Charged with espionage and facing a North Korean death sentence, Dong Sun Lim began to remember his brother's talks about the Bible--preachings that he had rejected in the past.
"But there in the jail cell, I began to pray and then I met Jesus Christ," he recalled. "I heard three answers:You will not die in jail. You will become my servant. Do not fear."
Released a few weeks later after the intervention of a highly placed acquaintance, he was sent south by the Communist authorities with instructions to infiltrate the student body at Seoul University before the outbreak of the Korean War. But once Lim crossed the border into South Korea, he never looked back.
His jailhouse conversion was the seed of a ministry that eventually led to the founding in Los Angeles of the Oriental Mission Church, which started with 30 members, half of them children.
'God Gave Me the Power'
It now jams more than 5,000 people each week into worship services and Sunday school classes in a remodeled supermarket and an adjacent education building on North Western Avenue. Many of them drive from outlying areas to attend the services near the heart of Koreatown.
"It is not my wisdom. God gave me the power," said Lim, who will be the first Korean pastor ever to preach in the Easter Sunrise Service on Sunday at the Hollywood Bowl.
His church is one of the most successful of more than 400 Korean congregations that have sprung up in Southern California in recent years, part of an evangelical boom that has seen more than 20%of the population of South Korea convert to Christianity in less than a generation.
About 70%of the estimated 700,000 Korean immigrants in the United States attend Christian services every week, surveys have found.
Christianity is especially strong in Southern California, where evangelists compete like Koreatown merchants for the loyalties of 150,000 to 200,000 countrymen.
In the remodeled Ralphs market that is the home of the Oriental Mission Church, Pastor Lim said, "Praise the Lord" when asked why his congregation has come to be rated as one of the fastest-growing churches in America.
"God has blessed our success," he said in an interview.
Now 65, Lim was in his early 20s when he opted to study for the ministry at a Baptist seminary in Seoul.
Joining the South Korean air force as a chaplain, he rose to rank of colonel ("full colonel" he proudly tells a visitor) before coming to the United States in 1964 to study at the old American Baptist Seminary in Covina and at Fuller Theological Seminary in Pasadena.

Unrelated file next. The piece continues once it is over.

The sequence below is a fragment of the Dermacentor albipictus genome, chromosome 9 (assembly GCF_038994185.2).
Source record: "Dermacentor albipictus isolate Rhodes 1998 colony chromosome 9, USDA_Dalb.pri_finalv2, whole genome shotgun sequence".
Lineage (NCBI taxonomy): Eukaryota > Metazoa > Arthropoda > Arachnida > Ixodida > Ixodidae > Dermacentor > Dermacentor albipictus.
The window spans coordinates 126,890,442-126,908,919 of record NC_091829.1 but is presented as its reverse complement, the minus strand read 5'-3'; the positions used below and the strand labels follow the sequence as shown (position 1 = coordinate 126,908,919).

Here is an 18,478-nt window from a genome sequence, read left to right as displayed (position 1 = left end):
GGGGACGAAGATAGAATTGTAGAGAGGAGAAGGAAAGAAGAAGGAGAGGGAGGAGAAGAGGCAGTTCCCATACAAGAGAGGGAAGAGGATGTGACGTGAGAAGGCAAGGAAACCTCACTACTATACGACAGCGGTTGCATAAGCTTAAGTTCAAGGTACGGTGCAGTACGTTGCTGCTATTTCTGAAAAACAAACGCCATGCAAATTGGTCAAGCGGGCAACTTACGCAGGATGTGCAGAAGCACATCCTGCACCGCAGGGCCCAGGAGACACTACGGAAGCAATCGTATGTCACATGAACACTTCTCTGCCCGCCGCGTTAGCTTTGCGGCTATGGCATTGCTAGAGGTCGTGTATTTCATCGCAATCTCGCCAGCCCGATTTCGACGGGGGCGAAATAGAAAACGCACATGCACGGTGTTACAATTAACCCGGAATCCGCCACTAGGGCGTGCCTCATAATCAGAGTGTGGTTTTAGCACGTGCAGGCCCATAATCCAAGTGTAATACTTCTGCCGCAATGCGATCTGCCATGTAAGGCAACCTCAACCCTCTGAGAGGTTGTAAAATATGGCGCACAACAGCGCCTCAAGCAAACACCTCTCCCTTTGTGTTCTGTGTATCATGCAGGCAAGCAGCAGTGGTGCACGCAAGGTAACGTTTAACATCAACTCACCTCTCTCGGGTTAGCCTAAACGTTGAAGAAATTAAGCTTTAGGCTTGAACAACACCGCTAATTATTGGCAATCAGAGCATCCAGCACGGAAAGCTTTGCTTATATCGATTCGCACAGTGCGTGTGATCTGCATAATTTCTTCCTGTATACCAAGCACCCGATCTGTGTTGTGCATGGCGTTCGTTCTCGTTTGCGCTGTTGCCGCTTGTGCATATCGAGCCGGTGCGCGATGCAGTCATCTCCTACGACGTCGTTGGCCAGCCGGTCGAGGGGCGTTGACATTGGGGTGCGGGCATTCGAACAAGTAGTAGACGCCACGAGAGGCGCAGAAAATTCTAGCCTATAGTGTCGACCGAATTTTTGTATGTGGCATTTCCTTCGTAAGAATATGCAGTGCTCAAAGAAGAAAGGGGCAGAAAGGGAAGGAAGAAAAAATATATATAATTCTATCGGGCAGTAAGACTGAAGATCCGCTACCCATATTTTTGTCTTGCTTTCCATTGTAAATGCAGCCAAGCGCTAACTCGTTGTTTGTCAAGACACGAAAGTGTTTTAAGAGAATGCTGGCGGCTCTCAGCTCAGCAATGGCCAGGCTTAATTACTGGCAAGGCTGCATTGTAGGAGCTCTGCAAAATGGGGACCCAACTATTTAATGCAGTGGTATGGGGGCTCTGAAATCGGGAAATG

It was the mute evidence of Lim's worn-out Bible, held together by faith and Scotch tape, that persuaded a seminary professor to pass him on an oral exam despite his poor command of English.
"The professor said this Bible is a witness that this man will be a real good preacher," said an associate, the Rev. Kap Soo Cho.
Lim founded the Oriental Mission Church in his Los Angeles home on July 29, 1970, and moved it twice before settling in its current location.
He is well regarded in the Korean community for his devotion and self-sacrifice, said the Rev. Mathew Ahn, an Episcopal priest who serves a parish of largely Korean-born people in Hollywood. Ahn said Lim sold his own house to help raise the funds to buy the former supermarket.
"A lot of times we clergymen speak one thing on the pulpit and do in actual life like a lot of TV preachers," Ahn said. "He (Lim)is a guy who not only preaches but lives the way that he preaches."
Bursting at the Seams
Operating at a 1988 budget of about $2.85 million, Lim's church is so popular that a parking space shortage forces many worshipers to leave their cars at Los Angeles City College on Vermont Avenue and commute to Sunday services by van.
Next door to the church, a 1-month-old, $3-million education building is already bursting at the seams, according to education director Samuel Lee. "We need to set a very heavy time schedule to utilize these facilities," Lee said.
Lim spoke partly in English and partly in Korean as he explained that his church is not affiliated with any denomination because he wants "no boundary, no limitation, for promulgating the Gospel."
"The emphasis in my sermons is on three points: the Gospel, our attitude as immigrants and as new pioneers, and on the need to promote international understanding," he said.
"I tell the people that the value of living in the United States is not simply having a big house and big cars, but to be a good person and more committed to God."
Founded with the help of nine Korean churches, the Oriental Mission Church now supports 175 small churches in Korea in addition to 35 foreign missionaries elsewhere.
Church Ranks Swelled
Many converts from those churches swelled the ranks of the mother church when they immigrated to Southern California.